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Comment Re: Wot? (Score 1) 77

ther material is cheap. THe labor is expensive. 20/hr or more for doing that work. In the same length of time that it takes to put the plywood down on the rafters, is about the same length of time for putting down the Tesla Roof. So, no tar paper or shingles, which is money and time. And we just had our roof re-done 3 weeks ago. I forget how many sections, but, iwe have a 2 story 3000 sq feet home, so above average roof. We had 8 guys work on it. Took 1.5 days. That is the second time that we have had this done due to hail. Next time, we will install a Tesla roof which will almost certainly be strong enough to deal with the golf ball size hail that we get.

Comment Re:Need to stop exporting recycling goods (Score 1) 166

actually, I did not pull that from my ass. I have since 1967 been a recycler until 3 years ago. At that time, I spent some time looking into the industry (I was laid up with health issues). I found out that WM who said that they recycled local, does not. They send it all to China.
Likewise, I have had to get old parts to make some computers work, so I went to the local e-recycler. If it worked, they re-sold it and made money locally. If not, they broke it apart and sent the board with gold or silver to be shredded and then sent to china for smelting. It was shredded because it was less space (most cargo ships are volume constrained, not weight).

So, no, the ONLY one pulling out of their ass, is you.

Comment Re: But climate change is a myth!!! (Score 1) 205

good lord. idiots like you are the reason why we have this. China's gov and businesses make decisions such as remaining on 88% coal derived electricity. Why are they doing that? Because it is CHEAP. And why do they not run scrubbers on their coal plants? Because it raises the costs of their electricity. These are NOT CHOICES that the west made. These are choices that China made. Not its ppl, but the gov and businesses.
That is also why idiots like you that scream that it is up to individuals to make a difference has absolutely NO CLUE.

Comment Re:It's cute how Naive you are (Score 1) 166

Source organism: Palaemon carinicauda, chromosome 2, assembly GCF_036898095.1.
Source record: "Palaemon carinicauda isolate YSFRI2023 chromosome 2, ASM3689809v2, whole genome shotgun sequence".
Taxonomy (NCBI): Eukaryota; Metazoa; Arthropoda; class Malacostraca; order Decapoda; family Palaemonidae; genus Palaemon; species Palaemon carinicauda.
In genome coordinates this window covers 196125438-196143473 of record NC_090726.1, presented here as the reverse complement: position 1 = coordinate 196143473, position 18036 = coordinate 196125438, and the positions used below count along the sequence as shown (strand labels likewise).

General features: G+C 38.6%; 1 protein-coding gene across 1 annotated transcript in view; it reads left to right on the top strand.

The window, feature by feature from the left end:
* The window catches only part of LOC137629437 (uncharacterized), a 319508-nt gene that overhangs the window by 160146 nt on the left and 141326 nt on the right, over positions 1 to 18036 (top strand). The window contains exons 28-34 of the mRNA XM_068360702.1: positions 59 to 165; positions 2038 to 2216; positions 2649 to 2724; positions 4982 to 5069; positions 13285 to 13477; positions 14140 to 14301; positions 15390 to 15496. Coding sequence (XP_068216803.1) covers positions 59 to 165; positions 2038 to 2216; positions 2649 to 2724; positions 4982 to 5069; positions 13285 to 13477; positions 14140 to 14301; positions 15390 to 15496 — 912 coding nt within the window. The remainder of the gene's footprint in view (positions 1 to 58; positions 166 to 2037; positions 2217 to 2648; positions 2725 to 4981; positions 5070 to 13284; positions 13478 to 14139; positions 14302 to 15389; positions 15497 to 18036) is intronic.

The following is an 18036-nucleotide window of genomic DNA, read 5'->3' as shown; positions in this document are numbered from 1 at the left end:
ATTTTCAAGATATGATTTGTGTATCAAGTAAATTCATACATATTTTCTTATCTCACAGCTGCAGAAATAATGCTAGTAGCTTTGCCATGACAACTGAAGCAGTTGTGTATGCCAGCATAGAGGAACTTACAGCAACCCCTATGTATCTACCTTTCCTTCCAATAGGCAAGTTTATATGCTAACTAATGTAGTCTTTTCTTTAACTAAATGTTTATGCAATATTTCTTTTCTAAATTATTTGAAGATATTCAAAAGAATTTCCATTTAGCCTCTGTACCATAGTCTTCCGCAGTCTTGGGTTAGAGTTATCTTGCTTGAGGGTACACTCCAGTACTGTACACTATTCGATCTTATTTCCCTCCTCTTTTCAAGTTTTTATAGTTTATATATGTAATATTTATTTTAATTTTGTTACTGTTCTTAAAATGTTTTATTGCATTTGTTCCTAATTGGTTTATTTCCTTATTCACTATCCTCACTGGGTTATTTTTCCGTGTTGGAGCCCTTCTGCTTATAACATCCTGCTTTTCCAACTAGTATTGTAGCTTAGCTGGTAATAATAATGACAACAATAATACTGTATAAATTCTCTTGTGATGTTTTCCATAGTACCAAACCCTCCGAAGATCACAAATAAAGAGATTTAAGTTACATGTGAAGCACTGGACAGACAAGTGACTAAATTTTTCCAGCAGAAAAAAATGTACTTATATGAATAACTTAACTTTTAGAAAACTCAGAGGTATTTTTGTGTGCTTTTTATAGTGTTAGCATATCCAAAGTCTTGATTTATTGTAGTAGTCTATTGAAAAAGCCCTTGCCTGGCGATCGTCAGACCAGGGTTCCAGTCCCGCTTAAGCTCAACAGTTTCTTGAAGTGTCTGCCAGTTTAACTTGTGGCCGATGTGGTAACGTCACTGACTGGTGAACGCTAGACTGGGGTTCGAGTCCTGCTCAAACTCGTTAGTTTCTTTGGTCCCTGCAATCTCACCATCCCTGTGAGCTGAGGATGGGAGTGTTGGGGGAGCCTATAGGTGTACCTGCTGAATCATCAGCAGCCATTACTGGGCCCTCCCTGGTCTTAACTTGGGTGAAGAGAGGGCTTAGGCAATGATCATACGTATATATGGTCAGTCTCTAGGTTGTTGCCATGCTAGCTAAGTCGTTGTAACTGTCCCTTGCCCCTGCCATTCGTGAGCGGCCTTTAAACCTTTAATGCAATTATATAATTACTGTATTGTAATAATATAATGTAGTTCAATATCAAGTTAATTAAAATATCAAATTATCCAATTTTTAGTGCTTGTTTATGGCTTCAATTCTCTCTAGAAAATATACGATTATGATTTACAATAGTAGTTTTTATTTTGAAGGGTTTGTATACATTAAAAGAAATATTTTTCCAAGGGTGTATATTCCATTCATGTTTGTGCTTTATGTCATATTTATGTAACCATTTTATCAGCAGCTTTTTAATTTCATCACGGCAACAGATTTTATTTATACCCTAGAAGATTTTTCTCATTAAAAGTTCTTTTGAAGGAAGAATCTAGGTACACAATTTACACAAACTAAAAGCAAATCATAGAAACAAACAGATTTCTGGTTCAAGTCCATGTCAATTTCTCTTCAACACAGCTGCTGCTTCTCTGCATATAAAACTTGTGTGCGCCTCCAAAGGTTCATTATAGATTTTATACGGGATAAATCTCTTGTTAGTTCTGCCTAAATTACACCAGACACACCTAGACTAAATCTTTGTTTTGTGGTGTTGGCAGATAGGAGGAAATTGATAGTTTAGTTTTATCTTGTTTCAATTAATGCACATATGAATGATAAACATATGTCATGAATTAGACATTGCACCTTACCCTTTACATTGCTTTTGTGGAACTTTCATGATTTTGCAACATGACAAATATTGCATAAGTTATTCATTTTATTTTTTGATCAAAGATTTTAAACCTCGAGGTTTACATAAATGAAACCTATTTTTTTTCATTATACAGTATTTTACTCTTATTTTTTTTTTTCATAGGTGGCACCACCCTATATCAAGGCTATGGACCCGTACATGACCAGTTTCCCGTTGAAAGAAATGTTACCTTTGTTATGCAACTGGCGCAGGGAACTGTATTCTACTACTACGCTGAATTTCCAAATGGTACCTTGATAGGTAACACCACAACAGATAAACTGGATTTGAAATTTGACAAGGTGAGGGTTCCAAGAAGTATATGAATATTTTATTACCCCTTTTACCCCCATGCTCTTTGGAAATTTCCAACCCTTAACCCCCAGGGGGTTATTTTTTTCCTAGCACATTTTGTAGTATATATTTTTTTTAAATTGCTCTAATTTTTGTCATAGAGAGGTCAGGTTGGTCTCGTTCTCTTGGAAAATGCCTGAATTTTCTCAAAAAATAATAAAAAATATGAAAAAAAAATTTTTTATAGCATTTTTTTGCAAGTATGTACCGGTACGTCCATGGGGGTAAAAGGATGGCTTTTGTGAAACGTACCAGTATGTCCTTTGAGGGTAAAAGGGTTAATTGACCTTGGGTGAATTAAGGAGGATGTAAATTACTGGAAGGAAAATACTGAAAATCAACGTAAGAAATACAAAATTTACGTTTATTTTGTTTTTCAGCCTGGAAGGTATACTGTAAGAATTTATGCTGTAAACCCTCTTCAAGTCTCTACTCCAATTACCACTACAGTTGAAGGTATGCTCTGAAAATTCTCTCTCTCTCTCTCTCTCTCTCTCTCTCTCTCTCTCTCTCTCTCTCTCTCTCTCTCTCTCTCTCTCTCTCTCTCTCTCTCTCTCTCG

well, the interesting thing is that for china to send their junk to the west, requires that these ships go back FULL. Right now, they are paid good money to take garbage and some is recycled while others is not. What is interesting is that waste accounts for more than 1/2 of what we send back to China.
If we keep the waste here, it will NOT be landfilled. Why? Because regs prevent it. IOW, burning for energy, combined with recycling, are the only options other than sending it overseas. And once export stops, it will mean that we will have low cost material here that will be use for manufacturing.

Comment Re:Need to stop exporting recycling goods (Score 1) 166

Oh, e-waste, along with paper, glass, and metal will QUICKLY accumulate. Will some of it be thrown into a pit? Oh yeah.
BUT, I think that capitalism will find quick uses for these. For example, plastic and paper can and should be burned for energy. It will produce CO2, but, this is going to other nations and then being used in the same way.
Glass and Metals will be recycled again and new uses will be found.
e-waste can be disassembled via robotics and then parted.

Comment Re:Don't blame 'capitalism' (Score 1) 166

The reason for saying that we need to prevent the export of our garbage, is that it will quickly cause various ppl and businesses to look for opportunities. Capitalism IS to blame for sending it out. But, If we keep it in our nation and it builds up slightly, then capitalism will quickly solve this issue.

Comment Need to stop exporting recycling goods (Score 5, Interesting) 166

Seriously, the ONLY way to solve this, is for us to stop allowing ANY garbage to be exported. Then capitalism will find solutions rather quickly. Most importantly, it will help bring back manufacturing since we will then have resources that need to be used, and can not be exported.

Comment Re:Needs nuclear to go beyond mars (Score 1) 287

Odd, over and over, nukes come out WAY ahead of any chem esp. hydrolox.
You mention the mass of a nuke pile, yet, for something like NERVA, it is fairly lightweight, esp. relative to LOX and its tank.
Although the Kiwi/Phoebus/NERVA designs were the only ones to be tested in any substantial program, a number of other solid-core engines were also studied to some degree. The Small Nuclear Rocket Engine, or SNRE, was designed at the Los Alamos National Laboratory (LANL) for upper stage use, both on unmanned launchers as well as the Space Shuttle. It featured a split-nozzle that could be rotated to the side, allowing it to take up less room in the Shuttle cargo bay. The design provided 73 kN of thrust and operated at a specific impulse of 875 seconds (8.58 kNs/kg), and it was planned to increase this to 975 with fairly basic upgrades. This allowed it to achieve a mass fraction of about 0.74, comparing with 0.86 for the SSME, one of the best conventional engines.

And apparently, there was major room for improvement:
Between 1987 and 1991 an advanced engine design was studied under Project Timberwind, under the aegis of the Strategic Defense Initiative ("Star Wars"), which was later expanded into a larger design in the Space Thermal Nuclear Propulsion (STNP) program. Advances in high-temperature metals, computer modelling and nuclear engineering in general resulted in dramatically improved performance. While the NERVA engine was projected to weigh about 6,803 kg, the final STNP offered just over 1/3 the thrust from an engine of only 1,650 kg by improving the Isp to between 930 and 1000 seconds.[citation needed]

So, it appears that Musk, Bigelow, and Bezo knows a great deal more about this than you do.

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